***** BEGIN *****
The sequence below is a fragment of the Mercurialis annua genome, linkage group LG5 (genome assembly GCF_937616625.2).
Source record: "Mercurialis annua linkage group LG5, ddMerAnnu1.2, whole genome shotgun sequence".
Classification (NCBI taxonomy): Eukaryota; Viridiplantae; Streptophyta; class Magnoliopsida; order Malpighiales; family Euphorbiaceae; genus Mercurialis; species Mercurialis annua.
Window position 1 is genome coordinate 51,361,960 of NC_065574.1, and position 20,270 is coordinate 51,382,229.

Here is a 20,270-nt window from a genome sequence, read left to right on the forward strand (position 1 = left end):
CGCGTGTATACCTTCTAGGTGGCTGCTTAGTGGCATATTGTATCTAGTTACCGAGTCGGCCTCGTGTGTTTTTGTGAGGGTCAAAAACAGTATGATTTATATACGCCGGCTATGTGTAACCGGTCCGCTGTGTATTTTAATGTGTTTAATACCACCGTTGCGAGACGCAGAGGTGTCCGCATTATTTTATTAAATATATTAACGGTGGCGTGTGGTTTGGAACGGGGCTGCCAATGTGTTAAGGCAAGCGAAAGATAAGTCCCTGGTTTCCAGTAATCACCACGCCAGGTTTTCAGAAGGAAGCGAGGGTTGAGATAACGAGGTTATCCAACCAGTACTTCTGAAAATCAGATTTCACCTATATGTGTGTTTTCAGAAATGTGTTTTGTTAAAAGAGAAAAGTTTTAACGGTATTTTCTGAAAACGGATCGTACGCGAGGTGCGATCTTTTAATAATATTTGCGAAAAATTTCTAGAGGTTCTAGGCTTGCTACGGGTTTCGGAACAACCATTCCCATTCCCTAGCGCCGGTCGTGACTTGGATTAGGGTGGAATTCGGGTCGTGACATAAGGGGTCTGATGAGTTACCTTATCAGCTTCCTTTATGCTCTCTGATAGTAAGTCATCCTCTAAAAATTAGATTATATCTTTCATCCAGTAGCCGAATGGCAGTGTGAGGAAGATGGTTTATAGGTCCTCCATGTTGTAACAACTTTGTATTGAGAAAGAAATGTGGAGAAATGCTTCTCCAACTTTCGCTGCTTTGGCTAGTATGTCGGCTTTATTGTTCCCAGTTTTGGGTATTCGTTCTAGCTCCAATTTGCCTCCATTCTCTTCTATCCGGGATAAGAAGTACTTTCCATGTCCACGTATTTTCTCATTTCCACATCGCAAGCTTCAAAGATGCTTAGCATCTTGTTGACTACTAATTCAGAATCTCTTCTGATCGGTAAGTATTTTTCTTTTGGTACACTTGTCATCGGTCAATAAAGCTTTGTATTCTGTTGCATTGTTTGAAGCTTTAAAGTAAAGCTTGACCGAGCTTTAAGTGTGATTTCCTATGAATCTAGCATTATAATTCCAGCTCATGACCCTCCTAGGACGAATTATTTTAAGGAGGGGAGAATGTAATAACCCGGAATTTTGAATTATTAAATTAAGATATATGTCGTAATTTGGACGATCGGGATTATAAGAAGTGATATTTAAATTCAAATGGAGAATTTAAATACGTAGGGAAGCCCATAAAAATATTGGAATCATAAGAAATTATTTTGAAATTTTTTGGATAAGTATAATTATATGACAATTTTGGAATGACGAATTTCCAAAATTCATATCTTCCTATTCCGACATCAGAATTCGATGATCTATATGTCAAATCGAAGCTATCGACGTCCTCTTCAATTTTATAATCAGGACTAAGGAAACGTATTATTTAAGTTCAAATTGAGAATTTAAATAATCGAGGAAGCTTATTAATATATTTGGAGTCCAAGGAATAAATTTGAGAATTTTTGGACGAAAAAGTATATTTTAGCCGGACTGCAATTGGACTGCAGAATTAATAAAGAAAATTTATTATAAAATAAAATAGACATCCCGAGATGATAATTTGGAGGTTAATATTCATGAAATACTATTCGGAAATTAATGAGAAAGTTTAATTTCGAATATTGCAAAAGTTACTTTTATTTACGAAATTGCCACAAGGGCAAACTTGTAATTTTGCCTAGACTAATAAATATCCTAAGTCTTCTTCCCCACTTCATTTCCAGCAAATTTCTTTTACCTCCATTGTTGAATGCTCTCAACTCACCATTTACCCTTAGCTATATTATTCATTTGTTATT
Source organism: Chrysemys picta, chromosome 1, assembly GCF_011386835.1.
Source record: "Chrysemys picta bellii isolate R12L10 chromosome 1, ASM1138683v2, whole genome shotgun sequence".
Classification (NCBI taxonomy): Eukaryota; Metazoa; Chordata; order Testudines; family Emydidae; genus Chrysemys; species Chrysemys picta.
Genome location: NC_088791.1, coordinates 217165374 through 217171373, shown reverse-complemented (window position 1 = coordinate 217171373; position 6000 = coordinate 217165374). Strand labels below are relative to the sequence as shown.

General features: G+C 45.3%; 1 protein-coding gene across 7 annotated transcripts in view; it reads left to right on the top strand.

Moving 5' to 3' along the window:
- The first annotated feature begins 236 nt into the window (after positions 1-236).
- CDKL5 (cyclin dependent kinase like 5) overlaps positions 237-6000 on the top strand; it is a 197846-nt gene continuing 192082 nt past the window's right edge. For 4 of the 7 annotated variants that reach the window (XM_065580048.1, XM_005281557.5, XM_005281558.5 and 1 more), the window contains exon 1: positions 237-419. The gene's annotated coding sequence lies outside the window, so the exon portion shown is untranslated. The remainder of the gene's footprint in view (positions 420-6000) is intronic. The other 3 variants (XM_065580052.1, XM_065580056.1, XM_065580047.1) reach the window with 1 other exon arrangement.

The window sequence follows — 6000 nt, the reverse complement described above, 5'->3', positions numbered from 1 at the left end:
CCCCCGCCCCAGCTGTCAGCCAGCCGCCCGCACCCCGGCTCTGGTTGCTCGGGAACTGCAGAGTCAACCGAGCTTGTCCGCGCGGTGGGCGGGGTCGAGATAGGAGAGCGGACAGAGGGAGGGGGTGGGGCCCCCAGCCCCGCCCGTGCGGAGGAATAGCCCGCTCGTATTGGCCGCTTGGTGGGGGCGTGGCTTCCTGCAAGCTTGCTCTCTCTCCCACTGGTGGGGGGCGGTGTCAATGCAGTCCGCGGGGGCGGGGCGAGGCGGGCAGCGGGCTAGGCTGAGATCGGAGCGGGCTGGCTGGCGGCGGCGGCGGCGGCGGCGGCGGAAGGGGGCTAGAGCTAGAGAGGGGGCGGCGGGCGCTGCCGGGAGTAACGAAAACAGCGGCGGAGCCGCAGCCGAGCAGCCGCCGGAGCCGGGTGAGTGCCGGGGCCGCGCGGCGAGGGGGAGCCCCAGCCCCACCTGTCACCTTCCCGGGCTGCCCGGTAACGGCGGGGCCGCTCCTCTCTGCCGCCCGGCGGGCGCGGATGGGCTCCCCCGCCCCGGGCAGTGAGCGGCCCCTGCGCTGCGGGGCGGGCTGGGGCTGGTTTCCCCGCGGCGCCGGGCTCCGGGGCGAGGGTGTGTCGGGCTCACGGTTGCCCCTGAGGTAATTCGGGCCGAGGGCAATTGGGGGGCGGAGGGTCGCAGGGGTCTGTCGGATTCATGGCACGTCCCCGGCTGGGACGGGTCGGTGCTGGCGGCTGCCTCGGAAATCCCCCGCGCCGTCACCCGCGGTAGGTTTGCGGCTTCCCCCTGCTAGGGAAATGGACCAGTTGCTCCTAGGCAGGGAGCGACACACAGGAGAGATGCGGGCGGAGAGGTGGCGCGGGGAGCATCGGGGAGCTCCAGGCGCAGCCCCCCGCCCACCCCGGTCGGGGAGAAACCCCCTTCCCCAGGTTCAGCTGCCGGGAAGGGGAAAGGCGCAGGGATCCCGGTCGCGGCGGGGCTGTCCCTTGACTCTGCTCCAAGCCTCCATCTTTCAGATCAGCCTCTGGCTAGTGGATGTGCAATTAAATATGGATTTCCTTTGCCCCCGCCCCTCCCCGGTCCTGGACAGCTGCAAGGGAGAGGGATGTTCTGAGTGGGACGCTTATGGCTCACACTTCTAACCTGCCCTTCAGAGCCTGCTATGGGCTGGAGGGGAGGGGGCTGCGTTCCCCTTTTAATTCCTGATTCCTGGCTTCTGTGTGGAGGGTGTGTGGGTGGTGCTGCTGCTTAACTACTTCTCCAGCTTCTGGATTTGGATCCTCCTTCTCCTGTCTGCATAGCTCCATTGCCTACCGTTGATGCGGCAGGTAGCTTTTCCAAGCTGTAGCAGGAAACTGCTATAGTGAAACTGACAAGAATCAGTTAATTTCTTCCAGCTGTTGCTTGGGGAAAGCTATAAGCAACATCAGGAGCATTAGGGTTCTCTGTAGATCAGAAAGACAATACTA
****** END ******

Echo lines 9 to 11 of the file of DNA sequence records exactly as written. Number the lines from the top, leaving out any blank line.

Classification (NCBI taxonomy): Eukaryota; Metazoa; Chordata; order Testudines; family Emydidae; genus Chrysemys; species Chrysemys picta.
Genome location: NC_088791.1, coordinates 217165374 through 217171373, shown reverse-complemented (window position 1 = coordinate 217171373; position 6000 = coordinate 217165374). Strand labels below are relative to the sequence as shown.

General features: G+C 45.3%; 1 protein-coding gene across 7 annotated transcripts in view; it reads left to right on the top strand.